All Grain

Take two on brewing a partigyle imperial stout

With the winter chill setting into the air, it was time to visit Mike up in Bow to brew another partigyle imperial stout. We were happy with both beers from the last time. Last year I might have over planned the brewing process. This year I took a bit of a less detailed approach in designing the parti-gyle, and I went crazy figuring out the base recipe. I did some analysis of the imperial stout recipes I could find. I started with the 13F (Imperial stout) category of the NHC recipe breakdown written up by GatorBeer, which he compiled from here. I then added all the recipes I could find, Katethe great, Jami’s recipe, BYO’s Stone RIS clone, and a few others. You can see the Imperial Stout Grain ratio spreadsheet here. We both liked the imperial stout from last time, but the reviews I got elsewhere indicated it wasn’t complex enough, and didn’t have enough stout character. With the spread sheet I could see the grain percentages to validate a recipe of our design. This past year a few ingredients have really stuck in my head. Chocolate wheat we used in the Janet’s Baby, golden naked oats I keep hearing about, and brown malt has been on my mind since reading Ron Pattinson’s Vintage Beers. The first two are somewhat new, and bring something unique to the recipe. The chocolate wheat brings a nice chocolaty note, while not being acrid or overly bitter like normal chocolate malt, and it adds some head retention from wheat. The Golden naked oats are a Crystal oat, bringing both the silky mouth feel of oats, but with crystal sweetness. Both of these are like two for one malts in my opinion. The brown malt seems like a throwback traditional malt to use, it’s what these beers used to be made mostly of. Inspire of these additions, we tried to simplify the grain bill from last years KTG kitchen sink recipe. This is a much more simplified recipe:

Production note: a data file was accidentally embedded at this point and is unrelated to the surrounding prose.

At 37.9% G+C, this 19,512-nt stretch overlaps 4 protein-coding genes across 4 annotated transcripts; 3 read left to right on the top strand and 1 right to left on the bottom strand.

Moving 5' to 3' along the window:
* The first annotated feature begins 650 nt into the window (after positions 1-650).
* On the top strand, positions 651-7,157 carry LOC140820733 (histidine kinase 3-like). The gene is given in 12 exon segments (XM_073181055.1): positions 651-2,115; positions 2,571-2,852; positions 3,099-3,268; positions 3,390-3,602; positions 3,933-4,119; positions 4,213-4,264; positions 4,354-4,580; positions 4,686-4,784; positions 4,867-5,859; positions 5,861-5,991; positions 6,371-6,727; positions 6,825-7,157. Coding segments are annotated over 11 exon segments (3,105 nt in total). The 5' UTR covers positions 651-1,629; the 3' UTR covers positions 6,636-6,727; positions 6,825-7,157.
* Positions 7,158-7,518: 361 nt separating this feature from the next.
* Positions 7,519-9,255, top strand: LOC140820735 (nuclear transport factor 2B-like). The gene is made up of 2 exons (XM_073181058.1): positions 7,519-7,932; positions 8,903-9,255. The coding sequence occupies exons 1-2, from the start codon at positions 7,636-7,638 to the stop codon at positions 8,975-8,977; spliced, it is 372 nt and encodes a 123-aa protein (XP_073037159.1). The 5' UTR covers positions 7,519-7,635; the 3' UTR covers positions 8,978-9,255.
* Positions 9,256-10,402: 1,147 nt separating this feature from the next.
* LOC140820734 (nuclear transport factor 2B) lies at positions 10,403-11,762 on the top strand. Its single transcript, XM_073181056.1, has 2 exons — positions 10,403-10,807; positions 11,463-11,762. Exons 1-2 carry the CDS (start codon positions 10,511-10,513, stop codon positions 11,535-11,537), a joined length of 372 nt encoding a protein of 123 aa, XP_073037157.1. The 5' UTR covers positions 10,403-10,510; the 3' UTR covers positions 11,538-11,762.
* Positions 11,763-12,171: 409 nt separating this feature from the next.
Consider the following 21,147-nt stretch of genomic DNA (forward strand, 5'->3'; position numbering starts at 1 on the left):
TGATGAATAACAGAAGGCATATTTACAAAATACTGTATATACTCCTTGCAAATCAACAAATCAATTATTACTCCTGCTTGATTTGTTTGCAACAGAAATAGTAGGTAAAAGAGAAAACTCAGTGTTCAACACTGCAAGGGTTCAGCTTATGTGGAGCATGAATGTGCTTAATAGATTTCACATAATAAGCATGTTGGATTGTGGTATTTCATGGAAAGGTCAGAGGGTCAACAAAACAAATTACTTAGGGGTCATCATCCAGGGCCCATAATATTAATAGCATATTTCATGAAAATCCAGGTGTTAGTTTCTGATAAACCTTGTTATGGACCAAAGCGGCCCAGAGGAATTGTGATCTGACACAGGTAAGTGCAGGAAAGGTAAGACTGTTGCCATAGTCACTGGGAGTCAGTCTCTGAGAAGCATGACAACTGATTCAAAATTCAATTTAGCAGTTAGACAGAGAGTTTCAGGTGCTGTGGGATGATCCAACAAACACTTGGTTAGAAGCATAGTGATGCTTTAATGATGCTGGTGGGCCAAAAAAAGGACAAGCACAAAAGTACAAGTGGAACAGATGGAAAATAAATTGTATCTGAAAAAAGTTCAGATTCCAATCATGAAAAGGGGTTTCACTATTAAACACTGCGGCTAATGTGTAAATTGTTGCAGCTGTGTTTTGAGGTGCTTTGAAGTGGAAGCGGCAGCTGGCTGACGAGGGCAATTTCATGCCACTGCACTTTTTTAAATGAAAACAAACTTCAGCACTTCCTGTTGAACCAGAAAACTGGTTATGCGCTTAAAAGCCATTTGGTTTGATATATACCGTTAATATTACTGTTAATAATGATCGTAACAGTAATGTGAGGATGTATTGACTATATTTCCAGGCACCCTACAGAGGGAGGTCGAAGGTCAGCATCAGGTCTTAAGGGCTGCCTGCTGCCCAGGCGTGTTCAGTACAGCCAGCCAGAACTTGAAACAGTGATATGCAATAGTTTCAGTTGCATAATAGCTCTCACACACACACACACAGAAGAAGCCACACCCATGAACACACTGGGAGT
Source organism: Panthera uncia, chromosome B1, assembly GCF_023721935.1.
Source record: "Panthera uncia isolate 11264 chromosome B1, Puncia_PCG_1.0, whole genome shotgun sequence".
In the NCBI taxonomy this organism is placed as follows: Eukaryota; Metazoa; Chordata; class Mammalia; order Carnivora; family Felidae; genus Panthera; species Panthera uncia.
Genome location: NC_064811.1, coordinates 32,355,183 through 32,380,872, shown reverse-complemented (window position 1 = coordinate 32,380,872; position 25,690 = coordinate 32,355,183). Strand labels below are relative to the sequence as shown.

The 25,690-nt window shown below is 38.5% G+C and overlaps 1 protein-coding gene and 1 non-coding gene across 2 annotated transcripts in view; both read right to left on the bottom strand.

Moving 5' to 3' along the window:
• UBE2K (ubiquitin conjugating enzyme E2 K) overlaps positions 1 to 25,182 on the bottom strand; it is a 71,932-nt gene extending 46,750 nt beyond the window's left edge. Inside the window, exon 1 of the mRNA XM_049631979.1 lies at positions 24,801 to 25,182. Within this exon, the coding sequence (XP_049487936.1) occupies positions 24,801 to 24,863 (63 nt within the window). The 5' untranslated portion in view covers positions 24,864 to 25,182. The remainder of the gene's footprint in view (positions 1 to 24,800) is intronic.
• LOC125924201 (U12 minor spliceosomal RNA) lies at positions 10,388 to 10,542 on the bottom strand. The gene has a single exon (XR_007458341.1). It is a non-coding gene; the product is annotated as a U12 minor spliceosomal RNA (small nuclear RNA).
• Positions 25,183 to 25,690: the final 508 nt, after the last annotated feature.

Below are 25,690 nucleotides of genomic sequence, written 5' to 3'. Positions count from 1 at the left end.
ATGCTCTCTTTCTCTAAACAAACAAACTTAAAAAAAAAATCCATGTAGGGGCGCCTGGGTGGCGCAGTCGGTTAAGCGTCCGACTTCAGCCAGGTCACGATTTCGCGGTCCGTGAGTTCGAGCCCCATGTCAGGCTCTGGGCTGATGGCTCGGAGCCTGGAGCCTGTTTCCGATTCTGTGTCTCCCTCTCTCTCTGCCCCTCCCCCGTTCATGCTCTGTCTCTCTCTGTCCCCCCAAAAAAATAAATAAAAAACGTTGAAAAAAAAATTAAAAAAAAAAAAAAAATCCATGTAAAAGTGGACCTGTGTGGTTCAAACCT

http://beersmithrecipes.com/viewrecipe/591843/we-are-stout-ltrepeatablegt
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Fall is the Saison Season

Saison is a style I feel a closeness to, I’m a small farmer and french Canadian by heritage. The idea of making an artisanal product with a raw edge, using my own hops, and rustic grain just moves me. This recipe is a simple table saison, something I think the farm hands may have enjoyed during the long work days. I found the recipe on beersmithrecipes.com via Nathan Smith. He’s a staple on the brewing network, has presented at NHC, ANHC, Beersmith, and Basic brewing radio. He’s even given talk on Saisons. Continue reading

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Bitter again.

I took a few months off from brewing this summer to travel, and work my way through some of my homebrew back log. With any layoff it takes a bit of motivation to get started again. It’s not that I don’t want to brew, it’s just that life is busy these days. I figured my first batch back I should make something I’m comfortable with, so I made my third batch of bitter american clone. If you recall this was the first all grain beer I brewed and I brewed a second larger batch focusing on local ingredients for my club to bring to NHC back in 2013. I’m familiar with the recipe, and have mixed results with it, I have not brewed it enough to have it mastered. The original recipe came from a brew your own article on canned craft beers. When planning to brew this, I focused on using the ingredients i had on hand. I’ve got an over stocked freezer full of hops, and a cellar full of grain just waiting for me to brew. Somewhere along the way, I neglected to reference the original recipe and just used pearl malt instead of the recipe’s golden promise which I do have on hand. These two malts are similar, but from reading comparisons, http://www.homebrewtalk.com/f12/2-row-vs-maris-otter-vs-golden-promise-vs-halcyon-vs-pearl-vs-optic-439642/ they aren’t the same. I’m wondering how big of a mistake this is. The other shift in recipe was to swap out the warrior bittering hops for citra. I’m not sure why I haven’t bought more Warrior, I liked it in the alpha king clone, but more high alpha hops won’t be added to my freezer any time soon. Continue reading

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Plan C, batch number three of the Daisy cutter clone.